Friday 30 July 2010


ice crystal wax plant
Ice Crystal Wax Dwarf French Bean

It's been so dry here many of the peas and beans have all but given up. However, I was pleased to discover that these Ice Crystal wax beans have started producing and are looking well on the conditions.

Ice Crystal Wax beans are a very old heritage variety which mysteriously enough seem to be under represented on the web... just went looking for stuff to nudge my memory and there's almost nothing out there. Anyway, they are sturdy little dwarf french beans producing plentiful short pods which are almost white in colour as you can see in the picture below. The dried seed is white and rather small, about the size of a mung or azuki bean.

I've grown them several times in the past although the seed this year was newly sourced from the HSL at Garden Organic. The pods make a marvellous bean salad but you need to pick quickly and regularly or they toughen up unpleasantly. With any luck I'll have enough to offer these in seed swaps this year.

ice crystal wax beans
Ice Crystal Wax beans with some others for colour and length comparison

Every year I have a go at the Three Sisters bed system of growing maize, beans and squash. It's never terribly successful although I think I've got the spacing better this time. The maize is a green kernel flint type and the squash Waltham Butternut but the beans I've no idea about, they were part of a swap I made with Riana Laplace and all she could tell me about them was that they were grown by her neighbours on their plots.

three sisters bed
Three Sisters bed

So the variety could be something ancient and heirloom but it might just as easily be some very well known and modern type. The French aren't terribly sentimental about vegetables, they grow for flavour and yield and welcome new varieties that promise improvements in either.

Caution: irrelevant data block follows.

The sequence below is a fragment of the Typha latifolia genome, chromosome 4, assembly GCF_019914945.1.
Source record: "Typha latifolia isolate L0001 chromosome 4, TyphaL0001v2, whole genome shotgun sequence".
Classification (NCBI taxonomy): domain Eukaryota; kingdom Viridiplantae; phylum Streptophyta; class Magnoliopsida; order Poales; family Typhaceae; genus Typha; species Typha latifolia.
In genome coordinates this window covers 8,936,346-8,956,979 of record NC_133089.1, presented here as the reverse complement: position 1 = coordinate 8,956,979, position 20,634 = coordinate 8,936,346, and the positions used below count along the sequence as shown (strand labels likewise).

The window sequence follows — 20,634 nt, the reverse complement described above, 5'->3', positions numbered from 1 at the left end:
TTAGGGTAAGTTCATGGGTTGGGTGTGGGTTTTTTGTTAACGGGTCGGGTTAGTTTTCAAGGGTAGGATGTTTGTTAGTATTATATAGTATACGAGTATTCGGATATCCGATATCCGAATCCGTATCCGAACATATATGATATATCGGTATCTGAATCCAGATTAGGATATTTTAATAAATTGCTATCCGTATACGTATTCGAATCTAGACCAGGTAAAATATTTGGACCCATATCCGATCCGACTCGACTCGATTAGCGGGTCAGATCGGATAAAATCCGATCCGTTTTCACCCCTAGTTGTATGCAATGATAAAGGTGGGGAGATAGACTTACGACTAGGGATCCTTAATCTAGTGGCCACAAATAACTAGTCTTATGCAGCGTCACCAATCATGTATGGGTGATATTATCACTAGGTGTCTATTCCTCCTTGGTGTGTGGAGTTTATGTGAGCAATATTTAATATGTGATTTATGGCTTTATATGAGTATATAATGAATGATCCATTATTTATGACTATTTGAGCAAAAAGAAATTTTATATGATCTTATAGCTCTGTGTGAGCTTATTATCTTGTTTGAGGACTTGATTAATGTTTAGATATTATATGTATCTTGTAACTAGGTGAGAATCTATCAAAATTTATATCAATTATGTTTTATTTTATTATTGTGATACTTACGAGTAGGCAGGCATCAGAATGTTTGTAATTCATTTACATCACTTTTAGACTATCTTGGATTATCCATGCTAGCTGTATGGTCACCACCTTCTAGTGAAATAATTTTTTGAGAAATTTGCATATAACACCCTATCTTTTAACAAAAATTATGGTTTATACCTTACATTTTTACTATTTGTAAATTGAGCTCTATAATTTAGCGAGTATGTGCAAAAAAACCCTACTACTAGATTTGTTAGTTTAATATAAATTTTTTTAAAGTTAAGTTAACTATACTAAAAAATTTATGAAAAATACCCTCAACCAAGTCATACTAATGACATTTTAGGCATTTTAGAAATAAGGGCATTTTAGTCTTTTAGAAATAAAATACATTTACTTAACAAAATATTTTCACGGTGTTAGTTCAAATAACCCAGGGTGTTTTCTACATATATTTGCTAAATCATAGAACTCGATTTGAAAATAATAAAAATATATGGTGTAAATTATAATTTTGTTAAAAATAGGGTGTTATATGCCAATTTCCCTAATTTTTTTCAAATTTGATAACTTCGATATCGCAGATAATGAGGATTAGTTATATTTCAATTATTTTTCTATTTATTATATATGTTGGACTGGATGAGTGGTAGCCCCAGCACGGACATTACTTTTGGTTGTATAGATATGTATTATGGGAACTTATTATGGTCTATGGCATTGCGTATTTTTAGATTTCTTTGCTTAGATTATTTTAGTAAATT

Whatever they are, selected by growers in the hot south, they've had a perfect summer here and are producing tender green beans where my other french beans are failing alarmingly.

unnamed beans
Unnamed black/brown seeded climbing French bean from the south of France

Other beans that I hope are having a good time in this heat are the Lupini which are still growing although they do look a little wilted and stressed in the hottest part of the day. They are just coming into flower now and I'm looking forward to seeing how they progress.

lupini flower
The edible lupin starts to flower

And I'm kicking myself for not taking better care of the soy beans I started way back when. I have only a few plants but the weather this year couldn't have been better for them and so I've missed a crop I was really looking forward to, green soy beans in their pods which are called edamame in Japanese.

It seems best to grow your own of these. The soy bean has such a bad press for so many reasons and yet it really is a good nutritious foodstuff in moderation.

soy composite
Soy beans - Glycine max

Finally, I couldn't even bear to take pictures of the cowpeas. If they were going to succeed in Normandy this would have been the summer for it I would have thought but sadly, the plants are stunted and puny. Very disappointing. I'll try again next year but I suspect these are varieties that need high input fertilisers and are therefore unsuitable for my style of gardening even if the weather could be guaranteed.

p.s. just posted this to the food blog. silly me, now removed, so don't be alarmed!


Unknown said...

Drought-resistance in varieties is becoming an important factor. Let us know how the Lupini do - very attractive foliage.

ICQB said...

Been doing some catching up with your posts. Such interesting reading. Thanks for that.

Hope you do get some butternut squash out of your plants. 99% of my squash were taken by the squash vine borer, which is very frustrating. I have one yellow squash hanging in there, and one potimarron (sp?) still thriving, but without fruit yet.

Love the picture of the garlic. Well, all the pictures, actually.